“Nobody just happens to eat at NOMA,” said the late Jonathan Gold, food critic for the Los Angeles Times. “The seat lottery for a reservation makes the Powerball seem like a sure thing.”

He goes on to say, “Noma, as you have probably heard, is the Copenhagen restaurant considered by many people, including me, to be the most influential in the world, the place where dominant strains in world cooking, localism, seasonality, sustainability, and science – come together in a whole.”

He is not alone. In fact, five times Nova was named “Best Restaurant in the World!”

The Danish dining mecca is the brainchild of the now famous chef, Rene Redzepi, who in his younger years learned and honed his skills as an intern under such culinary giants as Ferran Adria at EL BULLI in Roses, Spain as well as Thomas Keller at THE FRENCH LAUNDRY in Napa.

His culinary mission is to redefine classic Nordic cuisine itself with a focus on foraging and reinterpretation. His creations are wildly innovative and labor intensive. They’re vastly expensive, too.

Redzepi has his own farm complete with a greenhouse to buttress his focus on local vegetables. Run by a squad of local farmers, it has an organic bee farm on the grounds. There are acres of prolific meadows where interns forage for berries, herbs and the day’s edible flowers. The farm also boasts a fermentation suite where grains, fruits and yeasts are brewed for later use in sauces, bitters and who knows what.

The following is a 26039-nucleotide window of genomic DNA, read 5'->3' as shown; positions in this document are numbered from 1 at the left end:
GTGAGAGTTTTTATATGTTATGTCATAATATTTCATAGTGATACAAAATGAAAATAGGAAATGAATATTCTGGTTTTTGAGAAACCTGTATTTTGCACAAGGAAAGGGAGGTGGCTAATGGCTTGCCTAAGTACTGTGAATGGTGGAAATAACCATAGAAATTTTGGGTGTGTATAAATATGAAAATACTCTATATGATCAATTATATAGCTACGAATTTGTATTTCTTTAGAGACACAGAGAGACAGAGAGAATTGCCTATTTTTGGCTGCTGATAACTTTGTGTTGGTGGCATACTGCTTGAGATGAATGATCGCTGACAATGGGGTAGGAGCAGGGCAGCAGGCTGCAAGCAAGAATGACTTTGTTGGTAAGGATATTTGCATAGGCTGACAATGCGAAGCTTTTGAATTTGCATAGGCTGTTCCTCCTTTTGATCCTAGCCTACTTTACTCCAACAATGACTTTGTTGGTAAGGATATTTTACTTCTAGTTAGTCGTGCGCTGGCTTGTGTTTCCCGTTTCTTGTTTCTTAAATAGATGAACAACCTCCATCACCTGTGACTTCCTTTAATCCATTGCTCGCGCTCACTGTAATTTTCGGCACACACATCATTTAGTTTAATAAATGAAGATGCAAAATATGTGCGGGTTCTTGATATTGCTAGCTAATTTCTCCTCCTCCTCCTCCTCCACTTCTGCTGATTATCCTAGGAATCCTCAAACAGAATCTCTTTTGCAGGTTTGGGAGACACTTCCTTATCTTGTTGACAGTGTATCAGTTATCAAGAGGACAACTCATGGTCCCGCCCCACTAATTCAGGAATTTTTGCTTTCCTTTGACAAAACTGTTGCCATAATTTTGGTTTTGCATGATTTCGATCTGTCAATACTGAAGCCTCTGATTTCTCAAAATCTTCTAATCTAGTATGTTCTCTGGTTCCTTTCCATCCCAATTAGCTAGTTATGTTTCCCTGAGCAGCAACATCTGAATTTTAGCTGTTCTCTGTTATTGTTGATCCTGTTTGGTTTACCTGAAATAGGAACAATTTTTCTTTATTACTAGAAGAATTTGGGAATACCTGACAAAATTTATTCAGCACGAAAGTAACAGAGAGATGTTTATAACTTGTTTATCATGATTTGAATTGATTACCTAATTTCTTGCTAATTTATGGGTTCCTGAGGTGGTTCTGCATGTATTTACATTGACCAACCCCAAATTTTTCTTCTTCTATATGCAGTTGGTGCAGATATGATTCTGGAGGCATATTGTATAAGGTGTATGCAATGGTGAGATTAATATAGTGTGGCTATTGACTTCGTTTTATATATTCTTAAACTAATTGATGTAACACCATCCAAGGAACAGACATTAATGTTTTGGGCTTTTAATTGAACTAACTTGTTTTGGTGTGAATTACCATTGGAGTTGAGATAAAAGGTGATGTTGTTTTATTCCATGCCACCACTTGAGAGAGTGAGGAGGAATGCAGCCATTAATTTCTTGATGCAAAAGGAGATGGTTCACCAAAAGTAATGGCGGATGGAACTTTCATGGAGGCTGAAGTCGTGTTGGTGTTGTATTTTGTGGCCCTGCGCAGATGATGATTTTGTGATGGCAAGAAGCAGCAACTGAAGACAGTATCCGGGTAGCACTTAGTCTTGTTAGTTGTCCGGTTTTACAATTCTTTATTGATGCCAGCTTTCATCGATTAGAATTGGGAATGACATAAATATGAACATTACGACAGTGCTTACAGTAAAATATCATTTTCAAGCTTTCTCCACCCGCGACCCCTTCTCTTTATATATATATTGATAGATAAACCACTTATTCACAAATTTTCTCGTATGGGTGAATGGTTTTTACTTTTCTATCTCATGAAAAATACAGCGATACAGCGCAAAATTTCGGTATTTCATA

Now, even though you’ll probably never go to Nova (I’ll tell you why later), it’s worth noting that if you do snag a coveted reservation this year, you should prepare yourself to spend an eye-popping $800-900 per person (not a misprint). But if you’re very, very, very lucky, you’ll be sumptuously rewarded. Again, Jonathan Gold: “You will taste foods you never thought about tasting before.”

And Pete Wells of New York Times rhapsodizes, “A scallop is likely to be the sweetest you’ve ever tasted.”

Chef Redzepi, a slave to following the seasons, offers three menu frameworks a year.  Seafood Season runs late winter through spring. Vegetable Season spans summer, and Game & Forest Season fills out the fall and winter.

Joanne and I have never been to NOMA, but we can’t help marveling at Redzepi’s creations. Among them…

YOUNG ARTICHOKE on a bed of lemon-thyme flowers


COD ROE WAFFLE with roasted grains and hazelnut oil

DUCK FEET glazed with chocolate and caramel


PICKLED VEGETABLES with Arctic herbs


CRISPY MARIGOLD TEMPURA with whiskey-egg sauce





WHITE CHOCOLATE with flowers


SAFFRON ICE CREAM with chocolate

I could go on, but you get the gist of Noma’s imagination and ambitions.